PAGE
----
The intersection of Science Fiction, super-pi, and technology innovation

by Dr Nick
Celebrating Pi (3.141592653) 3/14/15 at 9:26:53


Today is super-pi day, a day that comes but once a century and extends to a specific time at 9:26:53 seconds (although when that occurs will depends on your time zone. While pi is an infinite non-repeating decimal, there are still mathematicians and scientists seeking to build computers that can run the computation and see how far they can plot the number. As Spock put it:

“Pi as we know the value of Pi is a transcendental figure without resolution”

Here’s to those who choose to defy reality and instead envision a future world – a world that ventures beyond even Mr. Spock’s wildest dreams.


The sad news of Leonard Nimoy’s passing has spurred tributes to not only to his life and craft, but to Star Trek, and what it has meant to so many over the years. In talking with my friends and colleagues, it seems that regardless of age, most Trekkies are also techies.

One of the neatest things about working in technology is that you inhabit two worlds. The first is our everyday reality—with all of its joys, frustrations, celebrations, and inconveniences. This world has soft tender moments tempered by harsh truths; it is simultaneously disappointing and inspiring.
But from this disappointment is born opportunity and a vision for the future world. Here is where Star Trek is a reality, where innovators take those every day frustrations and disappointments as ask themselves how things can be done better.

I’m lucky to work alongside some incredibly innovative, talented minds and whether in R&D or client services, at the core, we all share an inquisitiveness that pulls us from one orbit to another.

“I grew up watching Captain Kirk, Spock, and the Enterprise crew boldly go where no man has gone before. In the 1980s, Star Trek was big in India and it ignited our collective sparks of creativity and imagination. In fact, as school children, we learned to make “communicators” with matchboxes and rubber bands. When I grew up, I realized this type of voice-activated technology could be a reality, and I have dedicated my career to making that vision something that is accessible to everyone. I still wonder how close our technology today is to what Gene Roddenberry had imagined when he created Star Trek.”

– Vivek Kaluskar, Nuance Natural Language Processing Researcher

“Star Trek introduced me to the idea of being able to talk to a computer, and have it understand and respond. That’s actually what got me into speech-recognition technology: it was that sense of wonder about making technology collaborative—where you could ask a device a question and it could parse through vast amounts of data to help you do something faster.
The show also got me interested in science fiction, which has proven to be an enduring affection. It’s amazing to step back and see many ideas that seemed outlandish, like tractor beams, talking computers, matter transmission, and warp drives, are either becoming a reality, or are being researched and developed. Science fiction, in many ways, has created a technological roadmap for the future. It reminds us to keep dreaming and keep asking ‘why can’t we do that?’”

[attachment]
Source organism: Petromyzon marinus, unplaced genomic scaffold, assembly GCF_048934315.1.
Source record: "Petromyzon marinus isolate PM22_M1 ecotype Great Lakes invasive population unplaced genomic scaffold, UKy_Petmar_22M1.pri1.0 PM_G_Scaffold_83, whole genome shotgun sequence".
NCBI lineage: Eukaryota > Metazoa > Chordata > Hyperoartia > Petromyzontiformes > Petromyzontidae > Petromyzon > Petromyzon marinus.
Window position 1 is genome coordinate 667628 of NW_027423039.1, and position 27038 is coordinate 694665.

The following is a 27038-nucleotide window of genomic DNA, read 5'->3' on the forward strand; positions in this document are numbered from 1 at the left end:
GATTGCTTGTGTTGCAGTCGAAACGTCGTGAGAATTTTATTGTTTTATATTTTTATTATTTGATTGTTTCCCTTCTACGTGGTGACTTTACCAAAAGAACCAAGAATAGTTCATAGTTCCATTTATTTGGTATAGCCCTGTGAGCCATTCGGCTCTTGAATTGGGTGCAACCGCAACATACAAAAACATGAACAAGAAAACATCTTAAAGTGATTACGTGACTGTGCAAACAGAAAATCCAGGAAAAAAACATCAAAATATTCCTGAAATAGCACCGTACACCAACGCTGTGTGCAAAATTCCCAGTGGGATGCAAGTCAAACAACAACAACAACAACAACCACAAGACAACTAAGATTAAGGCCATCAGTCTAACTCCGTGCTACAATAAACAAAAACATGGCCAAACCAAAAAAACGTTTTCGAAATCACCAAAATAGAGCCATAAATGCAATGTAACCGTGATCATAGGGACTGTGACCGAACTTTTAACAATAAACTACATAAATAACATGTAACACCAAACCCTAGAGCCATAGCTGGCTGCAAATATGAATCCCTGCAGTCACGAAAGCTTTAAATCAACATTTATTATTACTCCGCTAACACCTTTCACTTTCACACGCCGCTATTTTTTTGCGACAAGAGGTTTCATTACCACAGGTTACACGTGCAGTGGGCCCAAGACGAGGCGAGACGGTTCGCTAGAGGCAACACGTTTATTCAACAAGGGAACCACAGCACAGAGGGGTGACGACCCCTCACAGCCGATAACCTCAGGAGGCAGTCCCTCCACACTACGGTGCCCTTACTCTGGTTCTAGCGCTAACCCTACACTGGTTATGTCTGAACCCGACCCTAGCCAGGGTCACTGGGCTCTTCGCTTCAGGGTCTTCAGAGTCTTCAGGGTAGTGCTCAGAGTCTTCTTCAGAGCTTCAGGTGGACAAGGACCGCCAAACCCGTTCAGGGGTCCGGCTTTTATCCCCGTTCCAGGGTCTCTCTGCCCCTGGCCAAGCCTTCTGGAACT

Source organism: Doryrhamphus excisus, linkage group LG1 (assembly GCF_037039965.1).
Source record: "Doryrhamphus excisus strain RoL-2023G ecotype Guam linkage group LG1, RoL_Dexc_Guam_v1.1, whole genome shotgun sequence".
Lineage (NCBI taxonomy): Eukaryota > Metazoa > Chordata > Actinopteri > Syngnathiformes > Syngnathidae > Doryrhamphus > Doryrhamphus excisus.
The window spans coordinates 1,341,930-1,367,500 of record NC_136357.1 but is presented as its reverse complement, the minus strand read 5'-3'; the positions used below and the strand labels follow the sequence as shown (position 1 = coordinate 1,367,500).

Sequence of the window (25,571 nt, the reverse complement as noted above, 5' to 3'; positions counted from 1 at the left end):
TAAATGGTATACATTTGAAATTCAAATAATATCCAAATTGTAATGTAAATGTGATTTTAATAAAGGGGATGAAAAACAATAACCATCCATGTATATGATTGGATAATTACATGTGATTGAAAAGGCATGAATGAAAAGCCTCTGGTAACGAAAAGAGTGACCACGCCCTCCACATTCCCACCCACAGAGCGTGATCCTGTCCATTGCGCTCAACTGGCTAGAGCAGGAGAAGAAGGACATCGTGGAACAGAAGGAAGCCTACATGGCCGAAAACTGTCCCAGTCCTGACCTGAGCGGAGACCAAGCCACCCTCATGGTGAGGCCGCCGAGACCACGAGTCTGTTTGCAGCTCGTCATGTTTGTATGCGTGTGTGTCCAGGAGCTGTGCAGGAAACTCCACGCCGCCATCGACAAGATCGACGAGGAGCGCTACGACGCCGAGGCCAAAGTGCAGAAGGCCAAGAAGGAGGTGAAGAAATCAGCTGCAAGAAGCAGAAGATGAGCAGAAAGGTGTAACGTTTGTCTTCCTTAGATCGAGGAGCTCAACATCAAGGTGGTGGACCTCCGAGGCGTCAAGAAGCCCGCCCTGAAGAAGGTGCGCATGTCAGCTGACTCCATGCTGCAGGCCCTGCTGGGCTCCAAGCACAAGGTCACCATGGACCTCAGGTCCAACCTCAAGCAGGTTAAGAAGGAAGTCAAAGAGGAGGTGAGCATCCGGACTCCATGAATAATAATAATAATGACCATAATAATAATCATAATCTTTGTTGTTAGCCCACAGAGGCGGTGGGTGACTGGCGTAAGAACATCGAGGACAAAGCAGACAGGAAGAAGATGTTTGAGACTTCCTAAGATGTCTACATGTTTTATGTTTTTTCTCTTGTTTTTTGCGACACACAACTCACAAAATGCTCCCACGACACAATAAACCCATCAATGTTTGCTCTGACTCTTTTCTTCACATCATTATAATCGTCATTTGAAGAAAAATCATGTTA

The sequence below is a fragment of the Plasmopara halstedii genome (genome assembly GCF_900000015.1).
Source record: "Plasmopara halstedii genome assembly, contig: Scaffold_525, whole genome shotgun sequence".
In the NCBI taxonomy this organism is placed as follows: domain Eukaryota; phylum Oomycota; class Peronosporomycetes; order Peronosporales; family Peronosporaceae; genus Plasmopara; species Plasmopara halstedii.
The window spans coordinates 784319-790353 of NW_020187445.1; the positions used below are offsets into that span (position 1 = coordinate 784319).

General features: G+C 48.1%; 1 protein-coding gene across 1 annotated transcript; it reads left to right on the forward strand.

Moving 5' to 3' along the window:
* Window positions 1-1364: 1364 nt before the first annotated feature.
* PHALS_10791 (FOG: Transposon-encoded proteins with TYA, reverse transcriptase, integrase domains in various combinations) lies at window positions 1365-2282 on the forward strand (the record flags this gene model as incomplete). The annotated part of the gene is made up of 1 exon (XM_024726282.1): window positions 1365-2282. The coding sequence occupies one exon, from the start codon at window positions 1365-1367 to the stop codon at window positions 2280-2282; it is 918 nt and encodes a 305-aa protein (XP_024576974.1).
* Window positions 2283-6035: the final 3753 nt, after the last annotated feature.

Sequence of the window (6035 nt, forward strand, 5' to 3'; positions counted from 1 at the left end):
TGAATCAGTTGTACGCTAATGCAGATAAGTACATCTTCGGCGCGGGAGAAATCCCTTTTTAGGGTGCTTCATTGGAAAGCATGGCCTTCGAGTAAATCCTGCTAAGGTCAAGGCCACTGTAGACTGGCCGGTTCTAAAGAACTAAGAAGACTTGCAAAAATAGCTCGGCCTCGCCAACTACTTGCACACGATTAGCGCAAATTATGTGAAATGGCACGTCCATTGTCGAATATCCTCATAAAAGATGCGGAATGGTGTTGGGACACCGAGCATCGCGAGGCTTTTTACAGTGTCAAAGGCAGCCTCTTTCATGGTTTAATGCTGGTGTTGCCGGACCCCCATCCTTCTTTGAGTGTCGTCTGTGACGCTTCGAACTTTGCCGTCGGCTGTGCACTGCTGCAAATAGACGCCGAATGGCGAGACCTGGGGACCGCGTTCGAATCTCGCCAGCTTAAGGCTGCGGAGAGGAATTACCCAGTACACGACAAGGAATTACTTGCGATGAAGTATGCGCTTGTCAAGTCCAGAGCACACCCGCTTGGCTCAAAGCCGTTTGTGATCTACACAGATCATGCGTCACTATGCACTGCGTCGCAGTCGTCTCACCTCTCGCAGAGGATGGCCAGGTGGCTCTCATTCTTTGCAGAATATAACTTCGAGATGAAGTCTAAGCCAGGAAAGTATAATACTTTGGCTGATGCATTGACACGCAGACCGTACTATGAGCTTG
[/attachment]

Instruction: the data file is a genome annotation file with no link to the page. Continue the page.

– Ignace Van Caneghem, Nuance Customer Support Specialist


Finding solutions to seemingly impossible situations is what innovators do. It’s why we wake up in the morning. I’m constantly looking for ways to make health IT more connected, accessible, and more intuitive so physicians can focus on treating their patients.

Working in tech isn’t easy, but some of the most worthwhile pursuits are also the most challenging. Thinking outside the box is the key to solving complex problems. There’s an episode of Star Trek (“Wolf in the Fold,” 1967) where Spock forces an alien entity out of the ship’s computer by asking it to calculate pi to the last digit, an impossible feat. At that time, using speech recognition to control a computer was also impossible.

We are a lot closer to the Hollywood vision that’s been in our minds since 1967, creating innovative technology that continues to amaze us at an incredible pace. It was this sense of amazement, instilled by the creative mind of Gene Rodenberry, which helped open my eyes to the potential for healthcare technology to touch not just hundreds, but millions of patients through innovation.

This Saturday is Super Pi Day, a day that comes but once a century. While pi is an infinite non-repeating decimal, there are still mathematicians and scientists seeking to build computers that can run the computation, see how far they can plot the number. Here’s to those who chase the impossible. To those who know there is a better way to do things and dare to keep asking “how?” They choose to live between two worlds and they are building the future. Super-pi day is for you.

This post originally appeared in Whats Next

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